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Eastern Asia

  • Effects of decentralised forest management (DFM) on deforestation and poverty in low- and middle-income countries: a systematic review

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    Objective:

    While the primary goal of reducing deforestation is clear, the policy and academic literature debates the extent to which decentralized forest management (DFM) programs in developing countries should incorporate goals of poverty reduction.

    To move the debate around DFM beyond theoretical discussions and into better-informed, evidence-based discussion, this review examine the evidence on the effects of DFM programs on deforestation and welfare outcomes in low and middle income countries (LMICs), aiming also to assess whether these goals are at odds with each other.

  • Pay little, get little; pay more, get a little more: a framed forest experiment in Tanzania

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    How do different levels of individual payments for environmental services (PES) affect intrinsic and social motivations for forest conservation? Does introducing low levels of PES crowd out these motivations? This paper presents findings from framed field experiments (FFE) conducted with local forest users in Tanzania. The payoff structure represents a common-pool resource situation; participants’ payoffs depend on the number of trees  harvested, and aggregate over-harvesting can harm future harvest.

  • Atlantis

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    Atlantis is an ecosystem box-model intended for use in management strategy evaluation. The overall structure of Atlantis is based around having multiple alternative submodels to represent each step in the management strategy and adaptive management cycles

  • Climate change mitigation: achieving an optimal mix of measures

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    A global benchmarking of policy instruments for effective climate change mitigation demonstrates the need for a mix of policy measures. The optimal policy package is characterised by the complementarity of its policy components, and the recognition of context: the appropriateness of the mix of measures varies from country to country depending on unique sets of climate change challenges as well as other national objectives.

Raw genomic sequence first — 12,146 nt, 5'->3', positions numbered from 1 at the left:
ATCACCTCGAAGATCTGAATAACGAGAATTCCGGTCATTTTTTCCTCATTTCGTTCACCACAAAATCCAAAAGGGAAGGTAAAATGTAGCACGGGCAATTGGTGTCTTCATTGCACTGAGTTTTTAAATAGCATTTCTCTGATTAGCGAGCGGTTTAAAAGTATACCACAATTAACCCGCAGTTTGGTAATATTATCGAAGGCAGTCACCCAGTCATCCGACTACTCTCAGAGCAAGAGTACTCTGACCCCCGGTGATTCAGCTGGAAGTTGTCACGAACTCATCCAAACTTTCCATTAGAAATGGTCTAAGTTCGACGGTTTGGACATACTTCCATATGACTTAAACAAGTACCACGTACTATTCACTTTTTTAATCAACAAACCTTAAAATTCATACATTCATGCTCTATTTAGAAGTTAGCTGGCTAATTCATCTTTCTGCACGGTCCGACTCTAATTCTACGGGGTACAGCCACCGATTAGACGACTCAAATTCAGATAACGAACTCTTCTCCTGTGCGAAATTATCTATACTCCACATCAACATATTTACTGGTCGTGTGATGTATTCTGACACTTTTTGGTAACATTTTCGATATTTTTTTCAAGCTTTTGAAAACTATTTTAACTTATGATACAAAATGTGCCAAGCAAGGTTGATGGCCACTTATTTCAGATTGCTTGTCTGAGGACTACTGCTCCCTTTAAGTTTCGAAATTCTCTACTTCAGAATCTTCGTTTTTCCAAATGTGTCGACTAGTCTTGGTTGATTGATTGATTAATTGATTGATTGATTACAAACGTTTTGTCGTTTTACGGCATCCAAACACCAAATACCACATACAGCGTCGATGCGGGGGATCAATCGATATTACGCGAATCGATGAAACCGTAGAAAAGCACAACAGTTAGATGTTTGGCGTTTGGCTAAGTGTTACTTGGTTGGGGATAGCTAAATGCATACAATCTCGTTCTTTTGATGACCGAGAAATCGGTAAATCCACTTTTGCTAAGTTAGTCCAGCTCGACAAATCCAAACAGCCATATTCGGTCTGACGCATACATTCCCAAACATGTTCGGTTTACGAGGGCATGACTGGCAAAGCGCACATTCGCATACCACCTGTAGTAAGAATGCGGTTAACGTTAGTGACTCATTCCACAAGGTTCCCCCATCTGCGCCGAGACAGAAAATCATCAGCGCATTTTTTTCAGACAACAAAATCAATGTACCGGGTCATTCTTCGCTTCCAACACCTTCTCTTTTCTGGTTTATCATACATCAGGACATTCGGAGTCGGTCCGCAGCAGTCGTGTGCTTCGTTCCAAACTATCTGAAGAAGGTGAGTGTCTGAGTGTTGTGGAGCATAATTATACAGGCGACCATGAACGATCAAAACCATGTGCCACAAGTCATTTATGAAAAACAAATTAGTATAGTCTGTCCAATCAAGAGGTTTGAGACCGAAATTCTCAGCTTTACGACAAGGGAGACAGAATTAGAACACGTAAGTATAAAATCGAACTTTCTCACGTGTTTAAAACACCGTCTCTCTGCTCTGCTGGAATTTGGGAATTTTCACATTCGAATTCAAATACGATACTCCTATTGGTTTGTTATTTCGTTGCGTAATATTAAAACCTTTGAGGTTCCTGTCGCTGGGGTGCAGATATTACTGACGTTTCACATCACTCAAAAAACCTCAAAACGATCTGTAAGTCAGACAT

• The context of REDD+ in Ethiopia

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    Recent policy developments and emerging undertakings by the Ethiopian government signify the building of considerable government commitment to REDD+ implementation and carbon emission reductions in Ethiopia.

    In light of the country's ambitious plan for building a climate- resilient green economy, the adoption of REDD+ will also likely reinforce the government's interest in embracing the new financial opportunities that REDD+ may generate.

  • REDD+ Pilot Projects in Tanzania 2009-2014

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    Seven NGOs implemented REDD+ pilot projects in Tanzania in 2009 - 2014. The pilots were funded by the Royal Norwegian Embassy to test and develop REDD+ readiness in Tanzania, including the verifiable reduction of carbon emissions from land-use changes.

    The pilots had four main objectives:
    • Building local REDD+ readiness
    • Policy testing
    • Delivering REDD+ results
    • Supporting broad stakeholder involvement

  • Indonesian peatland fires: Perceptions of solutions

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    Indonesia’s recurrent peatland fires generate toxic haze and release globally significant amounts of greenhouse gases, with severe impacts on public health and economy within Indonesia and neighboring  countries (e.g. Malaysia, Singapore).

    This flyer presents a collaborative research endeavor between CIFOR, the Lancaster Environment Centre and the University of Cambridge on diverse stakeholder perceptions of the costs and benefits of the peatland fires in Riau, and opinions on the effectiveness of prospective solutions.